somebody that would stamp them after viewing them, which is legal in California. I forgot
what the term is, but an architect can review your drawings and stamp them.>>Right. During that time were you like,
ìOh, man. Now, I wish I had my license.î I mean, how sweet would that be just to be
able to stamp and move on?>>Yeah. I definitely think itís something
I want to do. I think before I get my architectural license, Iíll get my contractorís license.
A stupid as that may sound ñ it will save a lot of money on insurance, and workers compensation,
etc, being a licensed contractor.>>Tell me about that. Why would that save
insurance money?>>Insurances donít like to insure a project
of X-dollar amount because an owner/builder is not [GC 00:21:16] heís a liability. So,
if you have your general contractorís license, itís less of a liability and theyíll insure
you. It opens up the doors for more insurance companies, whereas weíre limited to just
a few.>>Very interesting. Thatís a very good tip.
Like you mentioned, itís difficult for architects to get insurance when they venture in to the
development world. So, thatís maybe a little tip that someone might be able to use.>>Yeah, definitely. I havenít taken it yet,
but from what I understand itís a study over the weekend and take the test program. So,
hopefully, thatís the case.>>Yeah, I know. I took it a couple of years
ago. Compared to anything we do in school, youíll walk out of there with a big ëol
smile on your face, Iím sure.>>So, youíre a licensed contractor then?>>Yeah. I have it right now. I figure itís
what they call, ìinactiveî because I donít use it.>>Yeah.>>But, I definitely wanted to get it, and
I think thereís just a small fee to reactivate it once I have a project I want to build.>>Yeah. Iíve been told by so many people
to get our contractorís license. My dad and I have it at the top of our to-do list, itís
just setting aside the time. So, good for you.>>Excellent. Thatís a great tip. Now, any
other words of wisdom before we end this segment about your current projects, about development,
and architects that want to get in development, things youíve learned from working with Jonathan
Segal Architect?>>I think the most powerful thing that we
have is the ability to change everything during construction. For instance, because our process
is so accelerated, we arenít able to pick up on everything; we arenít able to detail
everything. We realized that the bedrooms in our building were too small. I donít remember
how we did it. I donít know if I was looking at it and, ìWell, thatís too small.î So,
we are able to, actually, extend the second floor a foot and make the bathrooms a foot
smaller to accommodate a larger bedroom. So, itís something that typically would be a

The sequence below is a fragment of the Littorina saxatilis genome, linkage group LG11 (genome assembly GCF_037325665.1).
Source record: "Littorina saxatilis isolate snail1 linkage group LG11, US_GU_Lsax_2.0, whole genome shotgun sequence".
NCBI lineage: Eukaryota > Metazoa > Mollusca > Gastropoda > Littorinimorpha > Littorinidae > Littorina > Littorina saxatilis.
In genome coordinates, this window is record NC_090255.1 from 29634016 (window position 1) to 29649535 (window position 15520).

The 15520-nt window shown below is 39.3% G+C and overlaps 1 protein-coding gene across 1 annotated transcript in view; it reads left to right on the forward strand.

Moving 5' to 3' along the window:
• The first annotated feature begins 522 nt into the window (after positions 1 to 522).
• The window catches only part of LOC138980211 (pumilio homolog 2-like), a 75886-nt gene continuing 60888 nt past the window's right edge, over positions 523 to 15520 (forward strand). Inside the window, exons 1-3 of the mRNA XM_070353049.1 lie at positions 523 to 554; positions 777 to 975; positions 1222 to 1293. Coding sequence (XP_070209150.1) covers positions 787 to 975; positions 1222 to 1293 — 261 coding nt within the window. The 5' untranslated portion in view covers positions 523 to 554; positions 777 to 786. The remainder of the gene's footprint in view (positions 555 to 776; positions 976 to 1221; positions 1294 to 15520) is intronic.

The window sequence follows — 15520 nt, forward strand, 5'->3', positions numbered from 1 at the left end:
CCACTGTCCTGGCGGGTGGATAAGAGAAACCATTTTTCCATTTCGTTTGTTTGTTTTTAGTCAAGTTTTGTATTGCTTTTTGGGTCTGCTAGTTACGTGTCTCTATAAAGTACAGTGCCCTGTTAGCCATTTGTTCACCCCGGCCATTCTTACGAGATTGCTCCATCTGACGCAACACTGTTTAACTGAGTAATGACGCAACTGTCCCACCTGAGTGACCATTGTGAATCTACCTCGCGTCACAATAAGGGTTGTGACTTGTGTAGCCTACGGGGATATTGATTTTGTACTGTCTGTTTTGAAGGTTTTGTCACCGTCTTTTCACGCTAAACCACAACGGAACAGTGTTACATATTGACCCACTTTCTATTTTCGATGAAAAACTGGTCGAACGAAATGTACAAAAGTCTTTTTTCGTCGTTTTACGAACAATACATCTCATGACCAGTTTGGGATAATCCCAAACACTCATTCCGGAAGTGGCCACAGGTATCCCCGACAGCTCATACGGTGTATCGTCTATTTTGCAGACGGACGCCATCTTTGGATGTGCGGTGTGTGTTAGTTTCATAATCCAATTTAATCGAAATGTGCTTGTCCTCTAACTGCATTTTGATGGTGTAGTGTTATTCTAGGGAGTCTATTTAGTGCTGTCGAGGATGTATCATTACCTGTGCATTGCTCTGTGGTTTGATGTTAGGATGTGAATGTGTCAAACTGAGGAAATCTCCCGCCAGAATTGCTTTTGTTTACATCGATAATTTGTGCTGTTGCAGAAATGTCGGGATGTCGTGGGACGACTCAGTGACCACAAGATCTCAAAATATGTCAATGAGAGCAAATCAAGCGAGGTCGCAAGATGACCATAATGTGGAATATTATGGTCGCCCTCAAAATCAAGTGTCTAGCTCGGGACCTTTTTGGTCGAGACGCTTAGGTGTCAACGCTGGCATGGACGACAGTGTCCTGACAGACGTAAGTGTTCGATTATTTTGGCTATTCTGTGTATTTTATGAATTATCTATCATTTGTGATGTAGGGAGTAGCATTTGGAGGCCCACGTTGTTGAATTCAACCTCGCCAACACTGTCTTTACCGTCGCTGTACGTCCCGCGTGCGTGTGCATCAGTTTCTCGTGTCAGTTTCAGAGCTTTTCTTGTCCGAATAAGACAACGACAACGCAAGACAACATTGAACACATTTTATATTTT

big process, but I made one phone call to the structural engineer, ìHey, is this going
to work?î ìYeah, it should work. No problem.î I adjusted one unit, and then Greg, in our
office whoís managing the project, adjusted all the units. Heís still finagling all the
elevations, and sections, etc. But, within a three-day period, we increased bedrooms
by a foot each and decreased the bathroom by a foot with a nominal process ñ no paper
pushing back and forth, no RFPs. Itís allows you to change things on the fly.>>Yeah. That is golden. I think architects
right now are probably salivating hearing that because of the request for information
that we get, and then we have to our terms in to a change order, thereís an add to the
project, the owners throw up their arms and say, ìWhere is all these money coming from?î
It just turns in to, well, architects look bad.>>Yeah. I do feel bad for some of the contractors
when weíre constantly changing things, but weíve got some great people we work with,
specially the framer who is very accommodating.>>Good. Well, Matthew, thank you for joining
us for this episode of Business of Architecture. I want to ask everyone to tune in to next
week when Matthew is going to tell us about his project that he developed ñ the Fancy
Lofts. So, Matthew, weíll catch up with you next week. Mathew: Thank you. Itís great
talking to you.>>Yeah, great having you on the show. Outro: Well, that puts a lid on a another
show about the Business of Architecture. I really hope that you’ve got something out
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agreement, affirmation, pledge, warranty, contract, bond, commitment except to help
architects conquer the world. Bump music credit to Ben Folds Five – Do It Anyway.

2 thoughts on “Matthew Segal Designer and Real Estate Developer Part 1

  1. Again, great interview.